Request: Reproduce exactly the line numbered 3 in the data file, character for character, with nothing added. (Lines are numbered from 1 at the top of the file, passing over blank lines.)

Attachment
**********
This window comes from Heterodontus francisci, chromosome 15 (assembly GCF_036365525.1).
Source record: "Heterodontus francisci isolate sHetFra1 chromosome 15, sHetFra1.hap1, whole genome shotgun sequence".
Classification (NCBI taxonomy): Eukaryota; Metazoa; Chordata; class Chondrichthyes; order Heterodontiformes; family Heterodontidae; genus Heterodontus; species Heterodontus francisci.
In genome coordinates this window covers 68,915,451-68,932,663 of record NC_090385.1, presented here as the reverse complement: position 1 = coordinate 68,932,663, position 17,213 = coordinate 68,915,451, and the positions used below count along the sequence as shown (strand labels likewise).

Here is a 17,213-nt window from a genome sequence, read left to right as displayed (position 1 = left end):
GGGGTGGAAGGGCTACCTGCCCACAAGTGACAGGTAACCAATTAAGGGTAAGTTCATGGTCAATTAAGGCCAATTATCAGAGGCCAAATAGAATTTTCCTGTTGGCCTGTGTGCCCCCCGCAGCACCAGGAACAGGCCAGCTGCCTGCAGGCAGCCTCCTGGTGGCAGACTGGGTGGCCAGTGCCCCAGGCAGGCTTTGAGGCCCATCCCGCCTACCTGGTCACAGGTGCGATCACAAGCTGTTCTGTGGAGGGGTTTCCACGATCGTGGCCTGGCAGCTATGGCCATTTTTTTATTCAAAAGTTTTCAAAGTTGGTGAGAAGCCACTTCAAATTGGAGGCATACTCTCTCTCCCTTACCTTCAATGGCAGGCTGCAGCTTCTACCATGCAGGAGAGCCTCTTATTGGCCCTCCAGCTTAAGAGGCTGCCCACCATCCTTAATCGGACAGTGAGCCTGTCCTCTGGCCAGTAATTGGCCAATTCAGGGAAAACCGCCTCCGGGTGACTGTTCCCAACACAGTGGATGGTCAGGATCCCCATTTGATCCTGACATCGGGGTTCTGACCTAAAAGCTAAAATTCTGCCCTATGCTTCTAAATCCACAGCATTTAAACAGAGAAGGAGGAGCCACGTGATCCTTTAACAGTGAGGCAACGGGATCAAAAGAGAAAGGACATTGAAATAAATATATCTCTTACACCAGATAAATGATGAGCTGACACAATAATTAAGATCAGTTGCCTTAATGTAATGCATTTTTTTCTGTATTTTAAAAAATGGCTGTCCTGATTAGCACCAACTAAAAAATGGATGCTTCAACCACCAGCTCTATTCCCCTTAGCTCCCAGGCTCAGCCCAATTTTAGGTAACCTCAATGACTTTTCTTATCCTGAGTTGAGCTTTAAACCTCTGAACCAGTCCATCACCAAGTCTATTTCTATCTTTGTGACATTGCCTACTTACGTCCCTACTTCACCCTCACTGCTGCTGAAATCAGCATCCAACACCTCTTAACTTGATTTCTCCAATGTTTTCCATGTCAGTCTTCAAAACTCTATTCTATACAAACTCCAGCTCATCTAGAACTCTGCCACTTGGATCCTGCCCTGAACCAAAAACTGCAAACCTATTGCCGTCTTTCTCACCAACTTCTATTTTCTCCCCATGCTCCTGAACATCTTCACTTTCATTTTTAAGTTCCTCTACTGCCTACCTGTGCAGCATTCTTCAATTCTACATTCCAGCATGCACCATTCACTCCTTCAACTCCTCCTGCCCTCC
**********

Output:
Classification (NCBI taxonomy): Eukaryota; Metazoa; Chordata; class Chondrichthyes; order Heterodontiformes; family Heterodontidae; genus Heterodontus; species Heterodontus francisci.